NEWS ANALYSIS by MATT WELCH
This is how weird the past week has been in California:
On Monday, crippled smut publisher Larry Flynt became the most prominent Democratic politician to announce he was running for governor, on a platform of building casinos all over the state to pay for the truly mind-blowing $38 billion budget deficit. On Tuesday, Flynt's organization held a National Prayer Day asking the Deity to afflict Fox Television commentator Bill O'Reilly with a brain aneurysm, so that his "blood vessels bulge out of his head and explode without mercy."
But that wasn't even the crazy part. Flynt's call for a popular TV personality's agonizing death (during which, the Hustler publisher prayed, O'Reilly would "lose control of his own bowels") didn't merit a single mention in any California newspaper indexed by Lexis-Nexis. Not one. There was just too much other crazy stuff going on.
Where to start? Let's just take the Huffington couple. In 1994, Arianna and Michael set out to reshape American politics by earning the Republicans one of California's two seats in the U.S. Senate, using Arianna's brains and ambitions and Michael's money and American citizenship (the wife was a Greek import mesmerized by Newt Gingrich). The couple proved so unnerving -- Michael looked like a lost puppet, Arianna a mad ventriloquist with an elaborate accent and ties to the bizarre Movement of Spiritual Inner Awareness cult -- that Time magazine devoted a long article to the pressing topic of "Should the Huffingtons Be Stopped?" The voters finally decided they should, and the couple eventually divorced.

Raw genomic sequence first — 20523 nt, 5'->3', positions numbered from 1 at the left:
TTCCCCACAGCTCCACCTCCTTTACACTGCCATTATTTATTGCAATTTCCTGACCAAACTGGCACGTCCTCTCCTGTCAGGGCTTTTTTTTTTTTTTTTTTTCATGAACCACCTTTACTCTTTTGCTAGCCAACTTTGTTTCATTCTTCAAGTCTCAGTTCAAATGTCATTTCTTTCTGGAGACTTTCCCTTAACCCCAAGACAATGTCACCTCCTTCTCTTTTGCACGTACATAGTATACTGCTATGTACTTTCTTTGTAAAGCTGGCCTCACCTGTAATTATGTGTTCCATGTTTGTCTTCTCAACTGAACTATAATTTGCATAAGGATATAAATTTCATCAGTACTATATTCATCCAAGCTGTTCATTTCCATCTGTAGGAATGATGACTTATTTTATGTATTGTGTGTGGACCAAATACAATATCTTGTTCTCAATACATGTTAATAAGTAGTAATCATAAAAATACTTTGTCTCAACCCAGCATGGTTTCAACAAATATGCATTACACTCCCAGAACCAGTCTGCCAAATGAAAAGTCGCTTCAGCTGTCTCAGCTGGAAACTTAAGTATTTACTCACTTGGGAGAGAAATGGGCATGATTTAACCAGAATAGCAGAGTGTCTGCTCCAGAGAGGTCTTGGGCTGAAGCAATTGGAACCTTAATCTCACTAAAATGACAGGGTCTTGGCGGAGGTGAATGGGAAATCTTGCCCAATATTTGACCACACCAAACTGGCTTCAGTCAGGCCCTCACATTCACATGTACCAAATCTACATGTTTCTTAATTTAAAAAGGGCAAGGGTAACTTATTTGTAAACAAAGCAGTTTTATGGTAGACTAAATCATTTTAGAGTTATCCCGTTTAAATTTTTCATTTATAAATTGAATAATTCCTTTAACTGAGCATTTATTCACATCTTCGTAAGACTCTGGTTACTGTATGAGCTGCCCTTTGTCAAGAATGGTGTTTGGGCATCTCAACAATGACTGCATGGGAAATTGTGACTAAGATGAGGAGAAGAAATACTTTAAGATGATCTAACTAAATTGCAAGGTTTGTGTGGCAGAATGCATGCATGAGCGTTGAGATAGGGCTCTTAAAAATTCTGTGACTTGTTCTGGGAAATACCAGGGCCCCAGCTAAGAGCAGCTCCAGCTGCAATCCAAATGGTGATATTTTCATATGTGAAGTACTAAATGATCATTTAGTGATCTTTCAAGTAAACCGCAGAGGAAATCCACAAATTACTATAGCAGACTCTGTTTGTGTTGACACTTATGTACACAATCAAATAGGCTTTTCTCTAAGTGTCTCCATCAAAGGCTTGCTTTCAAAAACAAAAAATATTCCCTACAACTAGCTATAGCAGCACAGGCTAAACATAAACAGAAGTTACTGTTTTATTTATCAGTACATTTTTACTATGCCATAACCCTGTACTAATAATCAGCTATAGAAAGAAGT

Last week, with recall politics turning the state upside down, both Huffingtons took out preliminary papers to run for governor in the unprecedented October 7th election that will A) decide whether or not the hated Democrat incumbent Gray Davis should be tossed out on his ear, and B) if so, which candidate among untold dozens should replace him in a winner-take-all vote.
Much negotiation with teenaged Huffingtonites undoubtedly ensued. Finally, Arianna announced her candidacy on Wednesday. On Thursday, her ex-husband revealed that not only was he not running, he was throwing his support behind Austrian-born actor Arnold Schwarzenegger instead of the mother of his children. Did I mention she's now a populist left-winger who rails against the "embittered cult of right-wing zealots" leading the recall? Or that her ex-husband is an uncloseted homosexual?
It gets funnier, literally, thanks to the remarkably low barriers to entry on the ballot -- $3,500 and 65 signatures. Single-named comedian Gallagher, known for smashing watermelons on stage, says he's running.
So is embittered former child actor Gary Coleman, who is being championed by the Oakland-based weekly newspaper the East Bay Express.
"I would actually cut back on the buses," he told the paper. "All buses do is hold up traffic."
Comedian Steve Young tried to auction off his entrance fee on eBay, but the humorless dot-com shut down the bidding.
Angelyne, a massively busted blonde mildly famous for having her curves displayed on a few prominent Hollywood billboards since the 1980s, has also thrown her thong into the ring.
As of Friday morning, only 13 people were fully qualified for the ballot, but a staggering 359 were pending.
Are we barking mad? You bet! How did we get here? A brief primer:
California adopted the recall mechanism in 1911 as part of a slate of Progressive reforms to roll back the corrupting influence of railroad barons. (Another feature introduced then was the ballot initiative whereby citizens could propose legislation, gather enough signatures to put it on a ballot, then vote it into law. This has been a tool for political mini-revolutions, most notably Proposition 13 in the 1970s, which drastically slashed property-tax rates and signaled the beginning of a nationwide tax revolt.)